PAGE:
In terms of record keeping, particularly in relation to devices and medicines used (#40 would apply to toxins and fillers), the records should be organised in a way that allow identification of patients who have been treated with a particular device or medicine in the event of product safety concerns or regulatory enquiries. This may require a register of devices and medicines used, separate from the records in the notes of the batch numbers etc. used. This is normally recorded by hospitals when procedures are performed, however, for those individuals in sole private practice in their own clinics this will need implementing. Once more, this is an onus placed on doctors and does not appear to address those within other professions who do not appear to be covered by these requirements. It will be of interest to see how other regulatory bodies follow-up on these principles and close the gap between requirements by the GMC and the others.

Of interest in the section on working with colleagues, the multidisciplinary aspect of cosmetics is vaguely mentioned. Cosmetics is certainly a field that would be improved when patients are discussed within a multidisciplinary team (MDT) . This is an important aspect as areas of consent and working with other colleagues is specifically mentioned in #21 and #42-44 as an overriding duty or principle. This will have implications on those who work alone and not as part of a group. There is now an overriding duty in #45 to build a support network of experienced professional colleagues to support and advise the doctor. This is reasonable, however, the report is vague as to how one is to determine the experience of colleagues within a specialty that has yet to have its qualifications appropriately ratified.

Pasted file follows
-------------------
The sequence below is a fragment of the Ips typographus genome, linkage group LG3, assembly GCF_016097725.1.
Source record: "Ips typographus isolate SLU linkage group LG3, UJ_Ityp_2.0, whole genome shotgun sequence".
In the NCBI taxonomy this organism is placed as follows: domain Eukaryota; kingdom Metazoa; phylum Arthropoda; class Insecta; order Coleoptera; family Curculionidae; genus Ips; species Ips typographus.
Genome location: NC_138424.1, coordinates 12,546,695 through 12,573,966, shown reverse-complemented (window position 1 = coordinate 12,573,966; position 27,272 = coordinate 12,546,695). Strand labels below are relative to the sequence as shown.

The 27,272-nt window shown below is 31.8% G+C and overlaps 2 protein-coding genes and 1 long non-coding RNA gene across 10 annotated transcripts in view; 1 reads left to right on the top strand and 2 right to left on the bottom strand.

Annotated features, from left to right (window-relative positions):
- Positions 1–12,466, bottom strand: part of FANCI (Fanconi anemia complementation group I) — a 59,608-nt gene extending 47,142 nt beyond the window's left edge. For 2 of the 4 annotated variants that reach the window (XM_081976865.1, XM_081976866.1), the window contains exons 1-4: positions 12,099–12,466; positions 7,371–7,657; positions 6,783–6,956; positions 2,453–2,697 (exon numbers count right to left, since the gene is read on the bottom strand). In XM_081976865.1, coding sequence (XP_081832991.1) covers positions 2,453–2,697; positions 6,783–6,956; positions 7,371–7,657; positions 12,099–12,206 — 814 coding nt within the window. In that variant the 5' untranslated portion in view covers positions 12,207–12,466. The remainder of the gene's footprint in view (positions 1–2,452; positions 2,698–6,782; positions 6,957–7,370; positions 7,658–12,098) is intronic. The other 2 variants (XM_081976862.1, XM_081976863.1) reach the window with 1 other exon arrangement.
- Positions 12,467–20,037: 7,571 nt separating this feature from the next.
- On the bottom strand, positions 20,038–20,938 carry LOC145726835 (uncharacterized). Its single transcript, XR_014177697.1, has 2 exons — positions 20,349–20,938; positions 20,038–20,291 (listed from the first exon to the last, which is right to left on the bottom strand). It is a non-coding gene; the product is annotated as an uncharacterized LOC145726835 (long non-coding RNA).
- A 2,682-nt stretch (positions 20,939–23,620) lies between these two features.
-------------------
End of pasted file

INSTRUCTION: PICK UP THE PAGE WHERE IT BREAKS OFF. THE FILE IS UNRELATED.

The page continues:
There are many areas of the document that will need clarification, however, it is mandatory to read through all the 24 pages and address the points as it is a fundamental requirement to those who offer cosmetic interventions. This guidance marks a fundamental shift in clarifying the requirements for those providing cosmetic interventions; however, there are several points that will need clarification as the terms used are vague. This guidance does set a level of practical requirements for doctors, however, there is no standard set across the ‘multi-disciplinary’ area of the specialty and it remains to be seen if the other regulatory bodies will also aspire to bring cosmetic practice to the same levels across the board.




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Dalvi Humzah

West Midlands, UK.